A flurry of diplomatic activity got underway Thursday as NATO and EU leaders scrambled to find an adequate response to the situation in Libya. Plans for a no-fly zone remain controversial as the fighting rages on.
NATO and EU leaders are holding crucial talks on Libya
A two-day marathon of talks began as NATO defense ministers and EU foreign ministers sat down in Brussels to examine their options, including plans for a no-fly zone. Their meetings were to lay the groundwork for an emergency summit of EU leaders on Friday to discuss further sanctions against the regime.
In a letter addressed to the EU's foreign policy chief, Catherine Ashton, the foreign ministers of Germany and Britain urged the EU to formulate a joint response to the Libyan crisis. The declaration should state that "the EU and its member states will not work or cooperate with Gadhafi and that he has to step aside and allow for a true democratic transformation of the country," Guido Westerwelle and William Hague wrote in their letter.
In response to reports that the Pentagon was preparing a "full range" of military options, NATO Secretary-General Anders Fogh Rasmussen said Thursday that any military action was attached to certain conditions being met.
"Any operation we undertake needs to respect three key principles: firstly there has to be a demonstrable need for NATO action, secondly there has to be a clear legal basis, and thirdly there has to be firm regional support."
Meanwhile NATO surveillance aircraft began round-the-clock monitoring missions of Libya's airspace to track the movement of Gadhafi's airforce. However, a NATO official said this was not a precursor to a no-fly zone, instead it would allow NATO and EU leaders a better picture of the situation in their discussions.
As diplomatic efforts gathered pace, France on Thursday became the first western government to officially recognize Libya's opposition National Council, saying it was the only "legitimate representative of the Libyan people." There were also plans to send an ambassador to the rebel-held city of Benghazi. French Foreign Minister Alan Juppé urged other EU states to follow suit and enter into talks with the opposition.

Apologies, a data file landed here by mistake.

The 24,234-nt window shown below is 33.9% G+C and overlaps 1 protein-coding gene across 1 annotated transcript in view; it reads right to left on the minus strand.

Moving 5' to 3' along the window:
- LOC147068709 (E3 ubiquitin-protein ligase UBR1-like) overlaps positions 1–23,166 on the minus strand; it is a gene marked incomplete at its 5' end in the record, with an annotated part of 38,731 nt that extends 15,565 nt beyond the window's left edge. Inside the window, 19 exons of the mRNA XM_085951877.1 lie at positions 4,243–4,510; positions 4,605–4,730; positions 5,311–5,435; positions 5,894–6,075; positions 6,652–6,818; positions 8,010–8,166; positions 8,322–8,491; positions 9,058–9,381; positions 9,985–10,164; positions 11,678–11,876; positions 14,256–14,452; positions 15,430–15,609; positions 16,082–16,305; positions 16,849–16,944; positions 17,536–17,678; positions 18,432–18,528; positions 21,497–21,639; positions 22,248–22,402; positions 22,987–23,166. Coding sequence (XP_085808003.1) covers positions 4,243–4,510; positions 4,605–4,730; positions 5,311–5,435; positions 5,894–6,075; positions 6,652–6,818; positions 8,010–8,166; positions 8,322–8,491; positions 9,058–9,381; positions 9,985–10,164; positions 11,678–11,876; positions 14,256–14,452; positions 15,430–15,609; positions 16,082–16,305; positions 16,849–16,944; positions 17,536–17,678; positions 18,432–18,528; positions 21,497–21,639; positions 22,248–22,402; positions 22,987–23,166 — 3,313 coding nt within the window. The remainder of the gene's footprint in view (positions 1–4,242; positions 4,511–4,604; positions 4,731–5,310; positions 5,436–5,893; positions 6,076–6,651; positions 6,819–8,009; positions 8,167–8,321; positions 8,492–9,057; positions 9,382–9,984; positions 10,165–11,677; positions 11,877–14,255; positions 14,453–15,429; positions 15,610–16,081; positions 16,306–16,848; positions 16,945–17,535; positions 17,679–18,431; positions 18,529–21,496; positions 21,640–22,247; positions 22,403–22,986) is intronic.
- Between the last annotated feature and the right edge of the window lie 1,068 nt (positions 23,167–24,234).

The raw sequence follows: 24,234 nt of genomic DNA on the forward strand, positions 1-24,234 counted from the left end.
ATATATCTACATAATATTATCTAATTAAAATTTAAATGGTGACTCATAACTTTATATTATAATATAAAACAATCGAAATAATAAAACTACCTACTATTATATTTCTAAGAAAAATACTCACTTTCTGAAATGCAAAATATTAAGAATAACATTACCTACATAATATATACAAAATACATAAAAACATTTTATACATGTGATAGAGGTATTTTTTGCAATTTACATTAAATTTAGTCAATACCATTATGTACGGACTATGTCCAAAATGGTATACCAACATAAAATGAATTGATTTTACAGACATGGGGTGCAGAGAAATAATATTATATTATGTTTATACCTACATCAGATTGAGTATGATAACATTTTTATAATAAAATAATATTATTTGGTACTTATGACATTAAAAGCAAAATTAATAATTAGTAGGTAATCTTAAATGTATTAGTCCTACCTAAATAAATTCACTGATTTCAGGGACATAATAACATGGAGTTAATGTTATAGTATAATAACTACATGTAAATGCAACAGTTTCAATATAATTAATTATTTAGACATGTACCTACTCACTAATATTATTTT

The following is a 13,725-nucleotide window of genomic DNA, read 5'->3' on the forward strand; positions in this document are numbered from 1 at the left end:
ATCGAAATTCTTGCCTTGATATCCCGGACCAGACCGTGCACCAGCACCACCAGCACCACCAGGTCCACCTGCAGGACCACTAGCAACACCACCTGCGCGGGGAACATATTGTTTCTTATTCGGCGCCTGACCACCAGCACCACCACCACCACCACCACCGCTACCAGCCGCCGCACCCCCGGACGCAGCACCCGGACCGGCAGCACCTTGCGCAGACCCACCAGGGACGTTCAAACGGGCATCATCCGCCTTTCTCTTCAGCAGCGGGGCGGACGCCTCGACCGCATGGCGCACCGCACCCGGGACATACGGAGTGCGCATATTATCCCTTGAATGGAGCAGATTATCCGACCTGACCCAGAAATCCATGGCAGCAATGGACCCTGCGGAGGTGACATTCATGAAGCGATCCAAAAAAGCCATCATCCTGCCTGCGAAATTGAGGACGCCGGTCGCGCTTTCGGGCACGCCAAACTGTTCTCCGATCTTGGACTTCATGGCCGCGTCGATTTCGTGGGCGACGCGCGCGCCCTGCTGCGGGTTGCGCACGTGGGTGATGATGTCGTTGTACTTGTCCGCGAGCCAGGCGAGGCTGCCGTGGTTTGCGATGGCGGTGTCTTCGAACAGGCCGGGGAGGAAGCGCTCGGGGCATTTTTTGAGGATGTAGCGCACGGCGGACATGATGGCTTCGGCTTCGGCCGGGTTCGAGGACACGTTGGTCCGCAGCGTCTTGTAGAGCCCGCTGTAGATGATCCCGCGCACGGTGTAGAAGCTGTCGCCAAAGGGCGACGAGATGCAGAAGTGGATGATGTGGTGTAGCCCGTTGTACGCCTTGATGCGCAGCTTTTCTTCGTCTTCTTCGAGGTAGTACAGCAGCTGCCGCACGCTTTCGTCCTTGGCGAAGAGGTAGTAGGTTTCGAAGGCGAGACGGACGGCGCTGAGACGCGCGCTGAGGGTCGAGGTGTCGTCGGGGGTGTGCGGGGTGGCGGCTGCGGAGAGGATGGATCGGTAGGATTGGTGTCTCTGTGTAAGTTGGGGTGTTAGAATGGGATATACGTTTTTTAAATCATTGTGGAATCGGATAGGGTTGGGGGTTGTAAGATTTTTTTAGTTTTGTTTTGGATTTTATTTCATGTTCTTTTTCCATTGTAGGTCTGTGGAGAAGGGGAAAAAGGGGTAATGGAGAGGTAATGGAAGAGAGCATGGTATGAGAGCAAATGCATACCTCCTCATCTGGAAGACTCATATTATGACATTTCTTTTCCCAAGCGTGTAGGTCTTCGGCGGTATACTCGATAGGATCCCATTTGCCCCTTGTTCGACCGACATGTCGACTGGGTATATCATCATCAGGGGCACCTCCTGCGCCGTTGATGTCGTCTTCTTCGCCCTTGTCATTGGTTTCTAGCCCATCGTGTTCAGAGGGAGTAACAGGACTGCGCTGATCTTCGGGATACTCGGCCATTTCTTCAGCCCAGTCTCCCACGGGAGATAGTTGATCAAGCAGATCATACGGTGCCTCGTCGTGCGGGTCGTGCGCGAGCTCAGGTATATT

Moammar Gadhafi remains defiant
Meanwhile the Libyan leader Moammar Gadhafi sent out envoys to Europe, with government official Mohammed Taher Siyala visiting Greece on Thursday, where he met the country's deputy foreign minister. Similar talks were held Wednesday in Malta and Portugal.
In an attempt to further tighten the noose around the regime's neck, the EU signed off on further repressive sanctions, most notably freezing the assets of Libya's sovereign wealth fund which is managed by the Libyan Investment Authority. The LIA has significant shareholdings in overseas companies. Other targets included the central bank.
Germany said Thursday it had frozen accounts belonging to the central bank and the sovereign wealth fund. Over 100 accounts at 14 German banks were targeted, blocking "billions" in funds, according to government sources.
The EU also planned to reallocate an aid package worth 4 billion euros ($5.7 billion) designed to support the growth of democracy and boost business across the region.
On the ground, troops loyal to Gadhafi were said to have launched a major offensive on rebels in the eastern oil town of Ras Lanuf, forcing them to retreat. A hospital source said at least four people had been killed and 35 wounded. Hundreds of rebel fighters were said to be fleeing further eastwards after coming under intense mortar and rocket fire.
Author: Rob Mudge (AFP, AP, Reuters, dpa)
Editor: Michael Lawton